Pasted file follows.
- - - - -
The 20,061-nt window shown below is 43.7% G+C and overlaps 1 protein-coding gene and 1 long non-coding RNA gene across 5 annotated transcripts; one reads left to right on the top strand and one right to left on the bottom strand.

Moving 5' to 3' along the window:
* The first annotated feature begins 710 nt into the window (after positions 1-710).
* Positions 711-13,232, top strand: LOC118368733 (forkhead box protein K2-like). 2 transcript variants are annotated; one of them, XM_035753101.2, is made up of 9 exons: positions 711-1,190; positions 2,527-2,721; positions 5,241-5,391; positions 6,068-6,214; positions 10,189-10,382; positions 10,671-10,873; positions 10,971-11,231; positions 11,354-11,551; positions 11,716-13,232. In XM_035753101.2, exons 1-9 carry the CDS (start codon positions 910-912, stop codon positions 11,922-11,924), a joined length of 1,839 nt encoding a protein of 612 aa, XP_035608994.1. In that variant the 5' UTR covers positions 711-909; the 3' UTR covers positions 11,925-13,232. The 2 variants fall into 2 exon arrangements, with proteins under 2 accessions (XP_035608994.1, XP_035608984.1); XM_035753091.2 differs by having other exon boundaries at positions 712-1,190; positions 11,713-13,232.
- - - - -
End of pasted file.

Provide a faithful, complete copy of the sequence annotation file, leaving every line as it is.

The 20,061-nt window shown below is 43.7% G+C and overlaps 1 protein-coding gene and 1 long non-coding RNA gene across 5 annotated transcripts; one reads left to right on the top strand and one right to left on the bottom strand.

Moving 5' to 3' along the window:
* The first annotated feature begins 710 nt into the window (after positions 1-710).
* Positions 711-13,232, top strand: LOC118368733 (forkhead box protein K2-like). 2 transcript variants are annotated; one of them, XM_035753101.2, is made up of 9 exons: positions 711-1,190; positions 2,527-2,721; positions 5,241-5,391; positions 6,068-6,214; positions 10,189-10,382; positions 10,671-10,873; positions 10,971-11,231; positions 11,354-11,551; positions 11,716-13,232. In XM_035753101.2, exons 1-9 carry the CDS (start codon positions 910-912, stop codon positions 11,922-11,924), a joined length of 1,839 nt encoding a protein of 612 aa, XP_035608994.1. In that variant the 5' UTR covers positions 711-909; the 3' UTR covers positions 11,925-13,232. The 2 variants fall into 2 exon arrangements, with proteins under 2 accessions (XP_035608994.1, XP_035608984.1); XM_035753091.2 differs by having other exon boundaries at positions 712-1,190; positions 11,713-13,232.